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English Grammar


Will is a modal auxiliary verb. It is followed by an infinitive without to. There is no –s in the third person singular.

  • She will come. (NOT She wills come.)
  • I will do it.

Questions and negatives are made without do.

  • Will you come with me? (NOT Do you will …)
  • I will not let him go.


To express simple futurity

Will is used to talk about future events that you are certain about or things that are planned.

  • Ann will be 10 years old next month.
  • There will be trouble if he catches you stealing his flowers.
  • The train leaves at 9:30, so we will be home by lunchtime.
To talk about willingness

Will shows determination or willingness on the part of the speaker.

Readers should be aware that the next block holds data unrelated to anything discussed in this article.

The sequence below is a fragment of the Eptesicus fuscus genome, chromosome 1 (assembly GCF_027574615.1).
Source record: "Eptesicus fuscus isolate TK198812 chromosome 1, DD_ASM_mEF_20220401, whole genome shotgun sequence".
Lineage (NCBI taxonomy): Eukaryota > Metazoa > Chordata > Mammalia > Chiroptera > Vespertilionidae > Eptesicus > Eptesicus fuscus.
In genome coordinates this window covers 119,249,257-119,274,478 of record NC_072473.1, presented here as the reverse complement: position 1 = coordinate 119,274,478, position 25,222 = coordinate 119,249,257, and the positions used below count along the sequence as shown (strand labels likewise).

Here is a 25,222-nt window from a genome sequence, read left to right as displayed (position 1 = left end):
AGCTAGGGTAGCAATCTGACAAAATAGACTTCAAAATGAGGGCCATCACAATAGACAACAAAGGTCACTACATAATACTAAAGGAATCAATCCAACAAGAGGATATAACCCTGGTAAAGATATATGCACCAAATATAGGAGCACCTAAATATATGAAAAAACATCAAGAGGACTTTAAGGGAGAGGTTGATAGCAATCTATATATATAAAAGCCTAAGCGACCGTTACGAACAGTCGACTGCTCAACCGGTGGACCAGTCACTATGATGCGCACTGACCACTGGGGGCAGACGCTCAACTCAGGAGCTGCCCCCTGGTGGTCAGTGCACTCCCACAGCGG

• I will come with you.
  • There is the doorbell. I will go.
  • We will not surrender.

Will can also express a promise or a threat.

  • I will do whatever I can to help you.
  • I will teach him a lesson.
  • We will dismiss you from service.
To ask someone to do something

Will can be used to ask someone to do something.

  • Ask John if he will help.
  • Will you lend me some money?
  • Will you give the book to John when you meet him?
To make requests and offers

Will can be used as a polite way of inviting someone to do something or of offering someone something. Note that would is a more polite form of will.

  • Will you join us for a drink?
  • Will you send me the report?

Won’t you is used to make a pressing offer.

  • You will have some coffee, won't you?
To give orders

Will can be used in orders.

  • Will you be quiet?
  • If you don't behave, you will go straight to bed.
To talk about possibility

Will can show possibility.

  • ‘There is the doorbell.’ ‘That will be Sita.’

Sections In This Article
Modal Auxiliary Verbs
May and Can: differences
Should: other uses
Must: uses
Must and have to: The Difference
Ought to
Had better
Should, Ought and Must: The difference

See also
Primary auxiliaries


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